Text: Pasi Ropponen
The cities in the Helsinki Region have worked actively for several years to make their data open and accessible to everyone. Open data increases people’s knowledge and understanding and improves their possibilities for active participation in society. At the same time, the expectation is that open data creates possibilities for both startups and established companies to innovate and create new business.
While the idea that open data enables new business is generally well accepted, we still have quite limited understanding of how that works in practice. Therefore, Helsinki Business Hub and Forum Virium Helsinki recently carried out a study on how Finnish companies have been able to use open data for business purposes.
The study covered about 100 companies that were known to utilise open data in their activities. The results were very encouraging: nearly half of the reviewed companies were leveraging open data in products or services that had business potential and could be sold on the market.
Open data is a broad concept that includes all kinds of data sources, but our study indicated that certain types were particularly useful for business creation. The most commonly used open data was geographical and location information favoured in both B2C and B2B businesses. Traffic and event information was another frequently used information type primarily utilised in consumer applications. On the B2B side there were also several companies offering either application development or data analytics solutions and services.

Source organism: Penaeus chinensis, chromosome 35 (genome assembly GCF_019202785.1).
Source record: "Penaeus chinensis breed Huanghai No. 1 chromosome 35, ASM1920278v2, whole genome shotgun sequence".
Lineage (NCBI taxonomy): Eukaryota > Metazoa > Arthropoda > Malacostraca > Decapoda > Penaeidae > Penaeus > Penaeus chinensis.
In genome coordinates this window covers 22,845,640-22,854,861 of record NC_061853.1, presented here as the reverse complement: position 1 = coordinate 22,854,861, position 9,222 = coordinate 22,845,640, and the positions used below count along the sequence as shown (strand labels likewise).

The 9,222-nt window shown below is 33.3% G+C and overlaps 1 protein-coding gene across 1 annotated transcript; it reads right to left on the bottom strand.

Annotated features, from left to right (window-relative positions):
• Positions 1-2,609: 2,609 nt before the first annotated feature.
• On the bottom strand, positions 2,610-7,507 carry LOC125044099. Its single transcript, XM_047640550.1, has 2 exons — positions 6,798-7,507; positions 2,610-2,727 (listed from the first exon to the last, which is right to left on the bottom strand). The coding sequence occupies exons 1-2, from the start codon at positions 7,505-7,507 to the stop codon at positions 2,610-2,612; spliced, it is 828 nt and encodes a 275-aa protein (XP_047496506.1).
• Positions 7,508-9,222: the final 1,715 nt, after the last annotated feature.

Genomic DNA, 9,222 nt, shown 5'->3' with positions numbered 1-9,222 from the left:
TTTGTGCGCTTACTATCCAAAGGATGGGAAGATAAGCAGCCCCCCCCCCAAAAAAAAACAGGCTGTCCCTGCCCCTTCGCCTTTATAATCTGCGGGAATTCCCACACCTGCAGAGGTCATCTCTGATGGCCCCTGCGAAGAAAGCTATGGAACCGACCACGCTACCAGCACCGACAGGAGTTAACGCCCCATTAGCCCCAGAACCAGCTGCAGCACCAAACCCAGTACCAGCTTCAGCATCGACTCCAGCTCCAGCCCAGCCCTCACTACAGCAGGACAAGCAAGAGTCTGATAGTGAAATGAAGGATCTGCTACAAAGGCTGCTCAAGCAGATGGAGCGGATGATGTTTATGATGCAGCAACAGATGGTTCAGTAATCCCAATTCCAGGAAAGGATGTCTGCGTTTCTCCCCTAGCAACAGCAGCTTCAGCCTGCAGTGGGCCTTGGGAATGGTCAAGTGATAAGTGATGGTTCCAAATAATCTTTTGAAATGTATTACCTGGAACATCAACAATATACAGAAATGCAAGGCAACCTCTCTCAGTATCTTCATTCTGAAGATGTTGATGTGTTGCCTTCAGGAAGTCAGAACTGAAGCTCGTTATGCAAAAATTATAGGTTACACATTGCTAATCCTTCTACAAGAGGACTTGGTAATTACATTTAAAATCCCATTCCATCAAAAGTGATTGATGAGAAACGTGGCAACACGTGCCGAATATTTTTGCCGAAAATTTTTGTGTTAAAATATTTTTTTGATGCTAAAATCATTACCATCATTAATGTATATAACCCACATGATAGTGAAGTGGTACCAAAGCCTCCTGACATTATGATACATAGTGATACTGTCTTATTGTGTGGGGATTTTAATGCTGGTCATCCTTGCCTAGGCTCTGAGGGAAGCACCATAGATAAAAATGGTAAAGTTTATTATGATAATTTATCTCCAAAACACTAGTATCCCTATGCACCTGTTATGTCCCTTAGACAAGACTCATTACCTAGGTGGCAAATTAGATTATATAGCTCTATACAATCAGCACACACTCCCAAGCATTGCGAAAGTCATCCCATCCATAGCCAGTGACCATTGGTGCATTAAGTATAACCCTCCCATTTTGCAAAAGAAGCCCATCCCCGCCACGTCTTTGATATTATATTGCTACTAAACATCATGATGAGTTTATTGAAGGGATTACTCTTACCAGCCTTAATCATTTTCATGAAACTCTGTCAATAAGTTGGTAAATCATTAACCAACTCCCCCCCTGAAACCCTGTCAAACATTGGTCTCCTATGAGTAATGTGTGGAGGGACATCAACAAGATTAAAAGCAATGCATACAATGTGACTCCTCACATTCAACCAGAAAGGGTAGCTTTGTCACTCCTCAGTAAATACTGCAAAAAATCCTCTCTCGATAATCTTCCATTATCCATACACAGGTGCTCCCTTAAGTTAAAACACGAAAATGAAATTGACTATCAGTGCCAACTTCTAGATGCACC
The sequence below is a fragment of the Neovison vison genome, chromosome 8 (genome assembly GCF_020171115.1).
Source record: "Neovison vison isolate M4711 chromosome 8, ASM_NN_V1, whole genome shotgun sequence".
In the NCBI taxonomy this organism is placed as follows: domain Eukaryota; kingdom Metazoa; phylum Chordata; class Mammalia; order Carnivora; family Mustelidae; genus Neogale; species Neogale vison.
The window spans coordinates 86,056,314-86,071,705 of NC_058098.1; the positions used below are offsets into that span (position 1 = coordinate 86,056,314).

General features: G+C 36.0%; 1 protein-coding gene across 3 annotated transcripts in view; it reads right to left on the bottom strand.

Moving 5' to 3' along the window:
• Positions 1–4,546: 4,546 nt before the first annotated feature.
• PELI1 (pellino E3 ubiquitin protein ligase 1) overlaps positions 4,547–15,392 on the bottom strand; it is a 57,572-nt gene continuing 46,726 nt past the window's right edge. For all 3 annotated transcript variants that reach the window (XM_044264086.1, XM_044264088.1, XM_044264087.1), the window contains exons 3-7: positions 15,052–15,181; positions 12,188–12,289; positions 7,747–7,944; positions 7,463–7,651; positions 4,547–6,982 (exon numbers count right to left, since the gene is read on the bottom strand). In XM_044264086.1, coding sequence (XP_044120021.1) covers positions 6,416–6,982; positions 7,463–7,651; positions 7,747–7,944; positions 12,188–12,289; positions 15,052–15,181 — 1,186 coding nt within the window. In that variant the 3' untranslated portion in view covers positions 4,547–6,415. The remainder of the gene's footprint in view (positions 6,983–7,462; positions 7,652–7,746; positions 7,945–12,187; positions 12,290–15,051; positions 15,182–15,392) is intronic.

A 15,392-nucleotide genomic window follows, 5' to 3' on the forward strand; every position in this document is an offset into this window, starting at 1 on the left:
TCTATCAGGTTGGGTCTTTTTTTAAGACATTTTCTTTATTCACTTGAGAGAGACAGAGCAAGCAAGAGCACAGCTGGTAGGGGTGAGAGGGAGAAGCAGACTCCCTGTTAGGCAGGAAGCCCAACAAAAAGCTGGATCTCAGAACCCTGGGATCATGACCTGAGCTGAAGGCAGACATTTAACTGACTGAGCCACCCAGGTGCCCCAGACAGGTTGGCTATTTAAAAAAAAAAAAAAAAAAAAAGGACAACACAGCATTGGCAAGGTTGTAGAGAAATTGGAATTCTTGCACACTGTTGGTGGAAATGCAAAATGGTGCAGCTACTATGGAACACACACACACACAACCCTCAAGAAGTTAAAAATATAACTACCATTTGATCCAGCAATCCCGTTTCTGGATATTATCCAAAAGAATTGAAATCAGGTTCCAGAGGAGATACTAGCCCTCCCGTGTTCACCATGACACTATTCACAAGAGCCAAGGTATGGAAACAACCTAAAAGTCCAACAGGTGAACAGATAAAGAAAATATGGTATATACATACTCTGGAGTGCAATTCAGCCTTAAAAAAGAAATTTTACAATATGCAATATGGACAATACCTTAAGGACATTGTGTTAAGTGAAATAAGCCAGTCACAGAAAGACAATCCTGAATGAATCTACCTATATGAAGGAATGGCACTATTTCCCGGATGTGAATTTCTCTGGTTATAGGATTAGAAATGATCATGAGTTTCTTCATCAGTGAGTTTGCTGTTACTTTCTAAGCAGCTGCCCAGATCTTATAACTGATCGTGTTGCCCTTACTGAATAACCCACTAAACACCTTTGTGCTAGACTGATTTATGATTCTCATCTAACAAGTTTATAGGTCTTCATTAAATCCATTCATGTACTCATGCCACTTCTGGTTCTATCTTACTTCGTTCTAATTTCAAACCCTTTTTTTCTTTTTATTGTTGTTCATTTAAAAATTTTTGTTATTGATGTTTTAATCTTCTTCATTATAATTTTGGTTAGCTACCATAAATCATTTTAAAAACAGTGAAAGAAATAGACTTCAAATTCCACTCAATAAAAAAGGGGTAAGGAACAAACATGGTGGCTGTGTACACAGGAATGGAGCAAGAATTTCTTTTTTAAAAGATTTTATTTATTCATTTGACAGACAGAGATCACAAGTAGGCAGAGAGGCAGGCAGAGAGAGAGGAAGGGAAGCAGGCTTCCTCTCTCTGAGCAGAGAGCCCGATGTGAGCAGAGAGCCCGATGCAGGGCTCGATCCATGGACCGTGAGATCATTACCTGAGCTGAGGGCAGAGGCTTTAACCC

The open data alone is obviously not a sellable product, as by definition the data is available to anyone free of charge. However, business can be created by taking the open data as one ingredient of the offering and building something value-adding around it. For most companies the value-adding part was either a service or a digital element such as application or SW development. Many companies were engaged in consulting, where the focus could be, for example, on creation of new solutions through combining open and proprietary commercial data and related service design.
A challenge in open data based business creation is the lack of service level agreement or guarantee that the data is available also in the future in an unchanged format. This creates a business risk both for companies who incorporate open data into their offering and to customers who buy the solution. While this does not seem to be currently a major issue for the companies, it is clear that large R&D investments will not be possible without a guarantee that also the open data is future proof.
Our study on open data business in Finland also tried to understand what kind of export business opportunities the reviewed companies had. Though the vast majority of the companies were purely focused on the domestic market, around 10 per cent seemed to have potential also for export business. A few of them were already operating on export markets, and others had either plans or aspirations to do so in the future. The challenges in expanding to export markets were typical of smaller companies, such as lack of financing and resources.
In order to enter export markets, companies need good public references from the domestic market. This is an area where the Helsinki Region cities can easily offer a helping hand. By piloting and doing public reference implementations with the companies, the cities can help their efforts to make data open result also in better export opportunities for companies.
Pasi Ropponen is a Senior Business Advisor at Helsinki Business Hub with strong business acumen and knowledge of the ins and outs of the Helsinki ICT scene.